How to make money in commodity trading

#1
How to make money in commodity trading

http://in.rediff.com/money/2004/nov/11perfin1.htm
How to make money in commodity trading

Commodity trading, which was until recently a not-so-familiar concept in India, is catching on among investors.

So, if you are an equity investor who has opened your bank account to trade in commodities because everybody's doing so, you're reading this at just the right time.

Never mind, if you don't know how soyabeans look like. Dealers and traders indicate that the secret lies in blindly following a three-point strategy.

First, fundamentals. Commodities are highly driven by demand and supply factors, and inventory when it comes to perishable commodities such as agricultural products and greatly consumed products such as crude oil.

The second important factor to be looked at is technicals or charts, which give an indication on price movements.

Due to their high correlation with international prices, commodity prices generally track data releases in the US such as the monthly economic data, the weekly jobs data, and stuff such as interest rate hike news, stock market trends, etc.

For instance, locally, gold prices are traditionally expected to come down during the Diwali season. However, there could be extraneous factors that could play an important role in it not doing so.

Last week, when gold reached a 16-year high of $434 on the New York Mercantile Exchange's Comex, the jobs data in the US for the week was reported to be excellent at over 350,000 additions.

This should have led the prices to crash, but the prices, however, rose further owing to a weak dollar and geo-political tensions.

Therefore, instead of profit taking, many new players were seen buying at higher levels.

Analysts predict that prices of gold are likely to remain bullish in the long run and even expect the prices to touch $450 levels.

Finally, there's seasonality. More often than not, commodities follow a seasonal cycle that has specific influence on the fundamental factors.

For instance, during harvest time, if the crop expectation is good there is a price slump. Or, it could be the other way around if the crop expectation is poor.

Besides this, there are a few other things that could be kept in mind as well.

Currently, the national-level electronic exchanges, namely the National Commodities and Derivatives Exchange (NCDEX), the Multi Commodity Exchange (MCX) and the National Multi Commodity Exchange (NMCE) offer a host of both industrial and agri-commodities, have margining systems which will indicate unusual levels of activity in the exchange on the specific commodities.

When the margins are high, it automatically indicates that there is unusual volatility in the trading which should keep you away from trading in the contract at the time.

Also, in case you imagined yourself to be sitting with sacks of wheat and rice when your contract expires, don't fret. If you intend not to take or give delivery of the commodity, all you have to do is make your intention clear at the beginning of the contract period.

They say commodities are risky. But it's not half as risky as the equity markets if you have the appetite.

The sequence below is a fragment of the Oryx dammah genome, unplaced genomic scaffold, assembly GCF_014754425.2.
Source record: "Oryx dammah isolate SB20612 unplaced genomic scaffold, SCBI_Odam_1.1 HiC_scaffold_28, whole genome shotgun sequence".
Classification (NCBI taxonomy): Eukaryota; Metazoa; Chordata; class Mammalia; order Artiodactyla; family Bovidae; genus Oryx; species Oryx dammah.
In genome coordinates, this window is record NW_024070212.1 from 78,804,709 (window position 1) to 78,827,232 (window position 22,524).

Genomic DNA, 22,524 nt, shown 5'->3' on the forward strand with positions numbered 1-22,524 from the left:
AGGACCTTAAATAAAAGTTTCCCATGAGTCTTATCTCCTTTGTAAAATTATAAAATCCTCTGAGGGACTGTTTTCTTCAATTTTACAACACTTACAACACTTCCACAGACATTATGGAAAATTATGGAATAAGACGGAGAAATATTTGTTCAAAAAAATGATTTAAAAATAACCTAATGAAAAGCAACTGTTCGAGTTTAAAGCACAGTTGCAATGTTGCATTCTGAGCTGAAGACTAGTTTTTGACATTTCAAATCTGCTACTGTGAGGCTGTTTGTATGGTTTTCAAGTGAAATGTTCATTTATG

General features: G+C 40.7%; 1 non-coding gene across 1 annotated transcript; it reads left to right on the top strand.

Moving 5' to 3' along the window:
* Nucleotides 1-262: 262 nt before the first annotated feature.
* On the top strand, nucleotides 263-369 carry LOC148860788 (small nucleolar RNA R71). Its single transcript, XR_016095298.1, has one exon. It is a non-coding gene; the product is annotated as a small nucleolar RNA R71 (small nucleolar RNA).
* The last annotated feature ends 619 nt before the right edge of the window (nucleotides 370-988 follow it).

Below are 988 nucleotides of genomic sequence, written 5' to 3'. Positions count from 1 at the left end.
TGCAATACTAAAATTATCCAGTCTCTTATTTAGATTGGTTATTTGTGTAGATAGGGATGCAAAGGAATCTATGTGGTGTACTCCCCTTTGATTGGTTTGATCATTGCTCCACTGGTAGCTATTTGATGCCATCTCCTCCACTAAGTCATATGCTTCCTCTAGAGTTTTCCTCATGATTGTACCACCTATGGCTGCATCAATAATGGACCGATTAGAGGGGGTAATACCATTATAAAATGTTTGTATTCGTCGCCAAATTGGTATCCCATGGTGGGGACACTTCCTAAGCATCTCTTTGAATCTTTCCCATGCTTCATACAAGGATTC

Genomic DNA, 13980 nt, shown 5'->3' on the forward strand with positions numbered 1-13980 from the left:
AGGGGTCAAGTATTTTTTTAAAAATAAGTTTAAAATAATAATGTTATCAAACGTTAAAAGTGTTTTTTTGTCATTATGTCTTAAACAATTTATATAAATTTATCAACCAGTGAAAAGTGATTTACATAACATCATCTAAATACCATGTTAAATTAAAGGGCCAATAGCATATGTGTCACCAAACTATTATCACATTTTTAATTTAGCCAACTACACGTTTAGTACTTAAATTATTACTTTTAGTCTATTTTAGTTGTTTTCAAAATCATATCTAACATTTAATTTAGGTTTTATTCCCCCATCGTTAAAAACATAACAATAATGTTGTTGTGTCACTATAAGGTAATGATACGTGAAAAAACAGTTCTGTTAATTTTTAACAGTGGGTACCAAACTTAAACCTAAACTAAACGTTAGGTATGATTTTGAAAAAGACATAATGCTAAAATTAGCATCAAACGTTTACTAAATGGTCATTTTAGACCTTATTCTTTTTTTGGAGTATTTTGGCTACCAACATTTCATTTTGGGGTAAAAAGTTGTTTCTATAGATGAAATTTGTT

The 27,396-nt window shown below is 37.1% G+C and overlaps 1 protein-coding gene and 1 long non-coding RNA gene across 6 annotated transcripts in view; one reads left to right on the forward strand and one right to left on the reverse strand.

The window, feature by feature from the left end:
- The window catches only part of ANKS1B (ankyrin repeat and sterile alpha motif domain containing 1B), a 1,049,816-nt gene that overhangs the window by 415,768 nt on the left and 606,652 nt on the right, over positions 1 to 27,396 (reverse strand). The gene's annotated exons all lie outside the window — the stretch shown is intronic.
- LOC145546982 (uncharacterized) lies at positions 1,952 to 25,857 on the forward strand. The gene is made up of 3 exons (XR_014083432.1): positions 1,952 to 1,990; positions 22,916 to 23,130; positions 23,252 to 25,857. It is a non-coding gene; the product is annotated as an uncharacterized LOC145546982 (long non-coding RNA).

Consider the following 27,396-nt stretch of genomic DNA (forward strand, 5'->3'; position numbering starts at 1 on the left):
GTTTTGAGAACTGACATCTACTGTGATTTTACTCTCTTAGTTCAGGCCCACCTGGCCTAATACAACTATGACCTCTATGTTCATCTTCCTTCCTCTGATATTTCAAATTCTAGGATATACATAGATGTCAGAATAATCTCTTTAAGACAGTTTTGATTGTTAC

Therefore, if you are just stepping in, you might prefer to choose directional trading and go the traditional way rather than dabbling in day trading!
 

sh50

Active Member
#2
I know somebody who is Refco's representative in Delhi and an expert on Sugar. He told me that unless you know the business, beginners especially should only stick to gold and silver since they are same everywhere. Other businesses have too many variables which vary from country to country.Is this true? Some friends from IIFT who are with big trading houses also specialize in a particular commodity.

He did not give any importance to Technicals which surprised me.

Your remark about this being an alternative to day trading is very interesting. I always thought commodities were more dicey.
 
#3
Hi TATrader and sh50,

I have a query about commodity markets? How do you make money on them? The percentage gains seem so small compared to equity markets. I find it very easy to make my 120% p.a. earnings in the equity market but it seems in commodities you would be hard pressed to get to a meagre 10-15% p.a. as the changes in commodity prices are never that large and/or sudden. Do traders use way more money than they have and make quick trades on credit, or make use of arbitrage opportunites?

Thanks a lot,

shorttermer
 
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#5
hi,
i have recently started trading in comm and made a killing in crude just by fluke.i would like to know if i can subscribe to any site for comm tips .THANKS for the info.
 
#8
I know somebody who is Refco's representative in Delhi and an expert on Sugar. He told me that unless you know the business, beginners especially should only stick to gold and silver since they are same everywhere. Other businesses have too many variables which vary from country to country.Is this true? Some friends from IIFT who are with big trading houses also specialize in a particular commodity.

He did not give any importance to Technicals which surprised me.

Your remark about this being an alternative to day trading is very interesting. I always thought commodities were more dicey.
boss can i know the name / contact no. / email of person u are reffering her e the expert in sugar trade in delhi ??
 

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